When my kids were little the stars of “Sleepless in New Jersey,” I used to look forward to the annual National Sleep Awareness Week, because it made me aware there was sleep, even if I wasn’t getting any.
Now there’s a new study that explains why your toddler won’t go to bed: their body clock doesn’t match their bedtime.
This is exactly the kind of study that I would have read and re-read with the hopes of finding out the secret to getting my toddlers to zonk out and stay zonked out til at least dawn, so I looked into it for you, because you’re too tired to parse it all.
According to the Associated Press:
- Melatonin, a hormone that regulates sleep (and also comes in a bottle at the health food store) tends to peak around 7:40 p.m.
Parent Translation: You have a half-hour to get them to bed before you miss the sweet spot in your toddler’s melatonin-drenched brain or you’re going to end up reading “Goodnight, Moon” 147 times.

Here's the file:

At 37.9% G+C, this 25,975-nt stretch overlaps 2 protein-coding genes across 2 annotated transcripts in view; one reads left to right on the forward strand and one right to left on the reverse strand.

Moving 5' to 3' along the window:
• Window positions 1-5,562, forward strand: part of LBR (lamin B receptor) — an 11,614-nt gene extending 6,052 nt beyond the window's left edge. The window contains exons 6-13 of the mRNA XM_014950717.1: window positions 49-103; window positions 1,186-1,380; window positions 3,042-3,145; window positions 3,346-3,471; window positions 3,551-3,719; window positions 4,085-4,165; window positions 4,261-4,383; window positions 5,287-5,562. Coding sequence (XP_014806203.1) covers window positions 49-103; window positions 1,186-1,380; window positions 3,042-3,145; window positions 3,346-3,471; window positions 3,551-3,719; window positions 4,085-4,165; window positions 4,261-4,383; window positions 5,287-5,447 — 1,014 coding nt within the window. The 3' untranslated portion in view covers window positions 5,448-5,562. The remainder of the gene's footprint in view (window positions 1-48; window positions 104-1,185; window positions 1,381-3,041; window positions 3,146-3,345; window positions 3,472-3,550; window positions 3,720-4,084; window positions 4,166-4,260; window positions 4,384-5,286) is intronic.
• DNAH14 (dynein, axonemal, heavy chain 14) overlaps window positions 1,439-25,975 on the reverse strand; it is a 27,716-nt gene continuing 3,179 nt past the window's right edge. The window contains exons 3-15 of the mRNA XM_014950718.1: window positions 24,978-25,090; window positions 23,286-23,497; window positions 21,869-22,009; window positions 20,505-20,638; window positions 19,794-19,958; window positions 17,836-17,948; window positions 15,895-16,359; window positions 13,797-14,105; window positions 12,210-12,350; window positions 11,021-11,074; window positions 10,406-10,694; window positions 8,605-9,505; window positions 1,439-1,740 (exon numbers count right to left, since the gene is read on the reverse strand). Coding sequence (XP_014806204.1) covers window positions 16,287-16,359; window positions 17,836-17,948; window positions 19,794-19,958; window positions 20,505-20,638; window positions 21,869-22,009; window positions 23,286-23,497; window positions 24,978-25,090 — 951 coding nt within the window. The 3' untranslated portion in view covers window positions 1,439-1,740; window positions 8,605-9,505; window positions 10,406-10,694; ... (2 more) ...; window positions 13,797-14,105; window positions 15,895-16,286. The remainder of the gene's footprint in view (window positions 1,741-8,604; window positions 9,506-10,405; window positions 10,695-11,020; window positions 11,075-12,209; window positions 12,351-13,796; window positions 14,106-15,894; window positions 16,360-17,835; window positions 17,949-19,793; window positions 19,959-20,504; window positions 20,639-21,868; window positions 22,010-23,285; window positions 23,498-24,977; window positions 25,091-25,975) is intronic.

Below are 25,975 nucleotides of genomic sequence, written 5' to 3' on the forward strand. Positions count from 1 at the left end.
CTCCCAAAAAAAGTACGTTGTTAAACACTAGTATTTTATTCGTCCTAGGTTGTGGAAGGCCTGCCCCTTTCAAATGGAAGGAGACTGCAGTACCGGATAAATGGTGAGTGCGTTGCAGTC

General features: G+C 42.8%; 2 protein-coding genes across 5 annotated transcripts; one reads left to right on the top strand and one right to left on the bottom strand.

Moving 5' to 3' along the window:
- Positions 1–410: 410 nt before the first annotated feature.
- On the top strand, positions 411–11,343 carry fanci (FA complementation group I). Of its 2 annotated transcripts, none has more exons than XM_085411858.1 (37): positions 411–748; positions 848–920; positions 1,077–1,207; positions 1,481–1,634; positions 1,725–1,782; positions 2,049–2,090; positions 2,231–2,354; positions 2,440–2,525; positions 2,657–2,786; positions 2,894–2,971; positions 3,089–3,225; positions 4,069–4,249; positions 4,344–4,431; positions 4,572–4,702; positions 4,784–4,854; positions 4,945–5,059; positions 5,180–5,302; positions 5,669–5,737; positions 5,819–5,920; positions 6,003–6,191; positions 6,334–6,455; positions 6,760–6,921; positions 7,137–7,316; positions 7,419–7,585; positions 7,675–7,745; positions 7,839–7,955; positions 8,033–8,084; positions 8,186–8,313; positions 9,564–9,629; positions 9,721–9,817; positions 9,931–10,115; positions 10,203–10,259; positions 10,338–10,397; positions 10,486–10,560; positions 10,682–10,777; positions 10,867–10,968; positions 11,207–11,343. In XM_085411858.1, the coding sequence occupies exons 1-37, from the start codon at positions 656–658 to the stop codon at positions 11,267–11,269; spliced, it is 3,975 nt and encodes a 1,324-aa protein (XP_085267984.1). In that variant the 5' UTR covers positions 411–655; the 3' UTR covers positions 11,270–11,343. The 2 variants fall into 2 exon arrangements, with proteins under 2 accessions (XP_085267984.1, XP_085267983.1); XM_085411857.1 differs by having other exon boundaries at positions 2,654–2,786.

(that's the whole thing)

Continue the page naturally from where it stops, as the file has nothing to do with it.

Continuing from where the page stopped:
- About 25% of young children experience some type of sleep difficulty.
Parent Translation: Your child is in the minority, which no doubt makes you feel like one very tired loser. If only there were a home melatonin test.
- But since you can’t test your toddler for melatonin levels, the researchers suggest that you look for “cues, such as yawning or rubbing eyes” to determine your toddler’s bedtime.
Parent Translation: Duh. If you’re one of the lucky parents who has kids who yawn and rub their eyes while they make their never-ending reading and water demands like tiny tyrants in soaked diapers, I apologize for even bringing this up.
- Other factors that can disrupt your toddler’s sleep include: noise, stress, anxiety, disrupted home routines.
Parent Translation: Also, the sound of the heater going on and off, the dog snoring, full moons, half moons, waxing and waning moons, air traffic, road traffic, the band Traffic playing on a CD player next door, the thought of there being just one cookie left and what if it’s not there in the morning and someone else eats it, rainstorms, holidays, Tuesdays, lost crayons, and nighttime.
Conclusion: Toddlers, like adults and teens, have natural body rhythms that appear to be affected by melatonin levels. Get over it, Mom and Dad.
Let me assure you, I feel your pain: